Classic Motorcycles

1 мая 2015 | Author: | Комментарии к записи Classic Motorcycles отключены
Benelli Tornado Novocento Limited Edition

Benelli 650 Tornado

CLASSIC BENELLI 650 TORNADO

BENISSIMO!

The Tornado 900 has brought Benelli back into the big league, but this Tornado is not the first to first to wear that memorable nametag. Let us journey back through time, to the days when everything was ok in the world and the first Tornado appeared.

With the release of the latest Benelli 900cc Tornado limited edition, considerable interest has been created, but this magnificent piece of Italian engineering wasn’t the first Benelli Tornado. One must return to the heady days of 1968, to witness the birth of the 650 Tornado.


Virtualy at the same time as its greatest racing triumphs, the company moved into the big bike market. Considering that big bikes in the ’60s were 650 parallel twins (unlike today when that is the size of the average rockhopper), that is the direction that Benelli followed.

As with the Japanese parallel twins, around the same time, the Tornado didn’t try to copy the British competition (and who could really blame them). Quite a few of the Tornado’s engine components were shared with the MotoBi flat single race engines, and although the Tornado still used overhead valves operated by pushrods and rockers, in other ways, the engine was far more modern.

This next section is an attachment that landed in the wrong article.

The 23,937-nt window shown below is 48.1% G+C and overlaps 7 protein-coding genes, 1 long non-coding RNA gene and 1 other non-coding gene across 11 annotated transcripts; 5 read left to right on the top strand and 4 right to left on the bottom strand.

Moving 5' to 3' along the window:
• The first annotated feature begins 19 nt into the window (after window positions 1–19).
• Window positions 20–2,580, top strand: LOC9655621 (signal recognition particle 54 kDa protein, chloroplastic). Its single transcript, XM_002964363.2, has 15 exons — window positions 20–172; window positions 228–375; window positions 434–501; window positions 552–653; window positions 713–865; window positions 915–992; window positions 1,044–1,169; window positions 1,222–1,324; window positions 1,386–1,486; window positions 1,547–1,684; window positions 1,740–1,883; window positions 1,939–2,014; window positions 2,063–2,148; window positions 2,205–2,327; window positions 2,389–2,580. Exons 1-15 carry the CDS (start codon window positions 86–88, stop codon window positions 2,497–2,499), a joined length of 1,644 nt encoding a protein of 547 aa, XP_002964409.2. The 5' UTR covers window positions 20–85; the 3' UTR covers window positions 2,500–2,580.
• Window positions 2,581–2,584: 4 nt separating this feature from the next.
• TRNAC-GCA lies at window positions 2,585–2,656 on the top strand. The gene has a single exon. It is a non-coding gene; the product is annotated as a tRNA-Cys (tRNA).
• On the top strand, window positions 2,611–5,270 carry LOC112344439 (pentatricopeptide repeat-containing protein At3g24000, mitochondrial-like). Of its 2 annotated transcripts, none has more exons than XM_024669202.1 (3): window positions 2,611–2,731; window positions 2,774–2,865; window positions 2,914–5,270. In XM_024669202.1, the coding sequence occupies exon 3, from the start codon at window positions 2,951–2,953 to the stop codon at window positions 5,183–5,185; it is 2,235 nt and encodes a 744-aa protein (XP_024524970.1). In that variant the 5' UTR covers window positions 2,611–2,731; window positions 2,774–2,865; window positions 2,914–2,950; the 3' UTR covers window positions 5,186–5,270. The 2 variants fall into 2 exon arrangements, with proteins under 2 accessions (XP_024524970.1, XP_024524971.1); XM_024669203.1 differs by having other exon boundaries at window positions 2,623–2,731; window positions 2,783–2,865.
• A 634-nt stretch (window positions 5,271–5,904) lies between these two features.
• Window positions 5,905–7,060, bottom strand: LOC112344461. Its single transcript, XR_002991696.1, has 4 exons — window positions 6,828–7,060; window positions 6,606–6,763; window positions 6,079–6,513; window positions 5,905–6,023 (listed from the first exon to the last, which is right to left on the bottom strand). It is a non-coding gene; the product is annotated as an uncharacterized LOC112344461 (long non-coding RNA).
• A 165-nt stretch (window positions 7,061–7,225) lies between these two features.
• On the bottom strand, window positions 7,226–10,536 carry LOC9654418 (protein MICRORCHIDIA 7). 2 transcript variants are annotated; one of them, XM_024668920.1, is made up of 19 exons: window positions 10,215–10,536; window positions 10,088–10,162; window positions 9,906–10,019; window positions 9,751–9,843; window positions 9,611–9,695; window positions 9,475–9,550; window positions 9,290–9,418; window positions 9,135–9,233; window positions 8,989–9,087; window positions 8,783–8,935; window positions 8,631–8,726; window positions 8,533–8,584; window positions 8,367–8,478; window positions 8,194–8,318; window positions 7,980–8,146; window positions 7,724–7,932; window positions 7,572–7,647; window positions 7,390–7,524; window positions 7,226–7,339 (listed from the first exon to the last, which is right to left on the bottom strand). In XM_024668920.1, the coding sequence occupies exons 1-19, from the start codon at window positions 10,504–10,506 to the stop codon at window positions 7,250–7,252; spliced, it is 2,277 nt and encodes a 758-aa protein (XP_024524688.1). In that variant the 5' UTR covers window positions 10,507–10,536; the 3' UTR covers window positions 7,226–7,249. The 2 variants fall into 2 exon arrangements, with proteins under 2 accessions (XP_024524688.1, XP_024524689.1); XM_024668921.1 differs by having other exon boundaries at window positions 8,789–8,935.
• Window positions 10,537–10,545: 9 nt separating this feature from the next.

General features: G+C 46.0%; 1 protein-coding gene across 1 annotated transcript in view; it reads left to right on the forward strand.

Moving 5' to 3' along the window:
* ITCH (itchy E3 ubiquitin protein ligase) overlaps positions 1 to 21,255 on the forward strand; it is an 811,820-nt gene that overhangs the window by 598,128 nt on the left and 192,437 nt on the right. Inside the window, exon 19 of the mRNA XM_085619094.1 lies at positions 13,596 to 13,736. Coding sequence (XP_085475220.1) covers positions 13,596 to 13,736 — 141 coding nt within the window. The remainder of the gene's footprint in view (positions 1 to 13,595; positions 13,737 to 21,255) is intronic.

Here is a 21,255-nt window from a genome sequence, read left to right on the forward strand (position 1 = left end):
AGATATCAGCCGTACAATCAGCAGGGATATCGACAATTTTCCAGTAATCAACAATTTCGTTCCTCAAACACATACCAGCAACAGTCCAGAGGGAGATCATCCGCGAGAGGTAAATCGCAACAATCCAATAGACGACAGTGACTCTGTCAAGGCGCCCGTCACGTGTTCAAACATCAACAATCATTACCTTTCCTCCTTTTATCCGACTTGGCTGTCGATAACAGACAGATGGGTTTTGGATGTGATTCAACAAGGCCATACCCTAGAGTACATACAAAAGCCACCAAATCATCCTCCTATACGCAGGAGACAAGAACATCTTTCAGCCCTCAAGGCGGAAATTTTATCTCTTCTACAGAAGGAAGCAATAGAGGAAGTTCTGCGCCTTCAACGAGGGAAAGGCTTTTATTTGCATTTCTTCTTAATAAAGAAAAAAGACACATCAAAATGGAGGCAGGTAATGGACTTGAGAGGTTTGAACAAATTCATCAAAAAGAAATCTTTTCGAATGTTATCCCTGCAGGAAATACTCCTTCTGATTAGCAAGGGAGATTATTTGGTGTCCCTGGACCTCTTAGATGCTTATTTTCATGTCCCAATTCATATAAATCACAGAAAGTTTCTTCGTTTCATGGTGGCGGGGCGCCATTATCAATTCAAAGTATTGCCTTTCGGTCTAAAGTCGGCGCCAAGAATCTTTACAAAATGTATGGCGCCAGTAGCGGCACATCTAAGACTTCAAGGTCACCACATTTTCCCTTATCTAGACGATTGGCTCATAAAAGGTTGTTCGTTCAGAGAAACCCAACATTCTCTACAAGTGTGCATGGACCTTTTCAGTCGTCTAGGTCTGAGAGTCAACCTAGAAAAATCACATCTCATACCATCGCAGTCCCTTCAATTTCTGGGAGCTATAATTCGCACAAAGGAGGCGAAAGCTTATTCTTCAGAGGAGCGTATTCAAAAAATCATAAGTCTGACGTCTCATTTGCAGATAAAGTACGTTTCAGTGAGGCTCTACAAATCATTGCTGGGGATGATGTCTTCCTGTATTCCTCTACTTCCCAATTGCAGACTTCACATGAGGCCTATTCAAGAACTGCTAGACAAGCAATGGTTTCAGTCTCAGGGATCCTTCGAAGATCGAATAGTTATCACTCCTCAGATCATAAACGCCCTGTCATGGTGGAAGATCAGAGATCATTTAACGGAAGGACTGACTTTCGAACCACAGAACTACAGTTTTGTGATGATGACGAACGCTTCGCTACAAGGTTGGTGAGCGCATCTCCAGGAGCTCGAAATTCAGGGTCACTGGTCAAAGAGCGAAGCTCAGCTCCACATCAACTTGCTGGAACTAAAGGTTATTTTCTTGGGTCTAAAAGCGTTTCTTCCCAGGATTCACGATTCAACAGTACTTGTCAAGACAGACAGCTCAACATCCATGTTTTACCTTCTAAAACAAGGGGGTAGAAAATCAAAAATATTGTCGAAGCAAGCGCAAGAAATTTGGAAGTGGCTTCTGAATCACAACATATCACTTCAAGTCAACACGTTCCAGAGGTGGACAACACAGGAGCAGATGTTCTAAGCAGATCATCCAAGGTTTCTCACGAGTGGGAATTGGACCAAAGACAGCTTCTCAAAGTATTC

Benelli Tornado Novocento Limited Edition

To get away from the standard British feature of engine oil leaks, the crankcases were horizontally split, and for additional strength, the crankshaft incorperated central roller bearings. Also, unlike the British examples, Signor Prampolini (the Tornado engine designer) preferred oversquare engine dimensions of 84 x 58mm.

This was an obvious in your face at the long stroke gives high torque furphy as the Tornado equipped with mild camshafts and small ports, still pulled like a train from as little as 2500 rpm. However, despite the short stroke, the engine was still able to rev, and equipped with a small pair of Dell’Orto 29mm carburettors, the engine was able to unleash 57 stampeding horses at 7400rpm. As the MotoBi racers regularly went to 11,500rpm, there were no problems with the Tornado’s valve train at the more reasonable revs.

The Tornado’s running gear was the standard fare of the day, incorperating the double cradle, single backbone tubular steel frame, Marzocchi forks and shocks. 18 inch alloy Barrani wheels kept the machine rolling along, and the 230mm double leading shoe Grimeca front brake was utilised to pull the beast up, when things got out of hand. Also, the Tornado was equipped with a Bosch electrical system, rubber mounted to protect it from vibration.

At 210 kilograms wet, the Tornado was no supermodel, but with only 1420mm between the wheels, its handling was up there with the best of them, and one didn’t feel like they were riding a vibrating boat anchor, thanks to the short stroke engine, and could cruise at 130 km/h with out self destructing itself or causing the rider to become best friends with the local chiropractor.

But alas, being desigined at the end of the 650cc parellel twin reign, and the development of the Honda 750 four, we can now see that Benelli chose the wrong road for the Tornado, but thanks to the efforts of Peter god Goddard, the latest Tornado is once again making its presence felt.

Benelli Tornado Novocento Limited Edition

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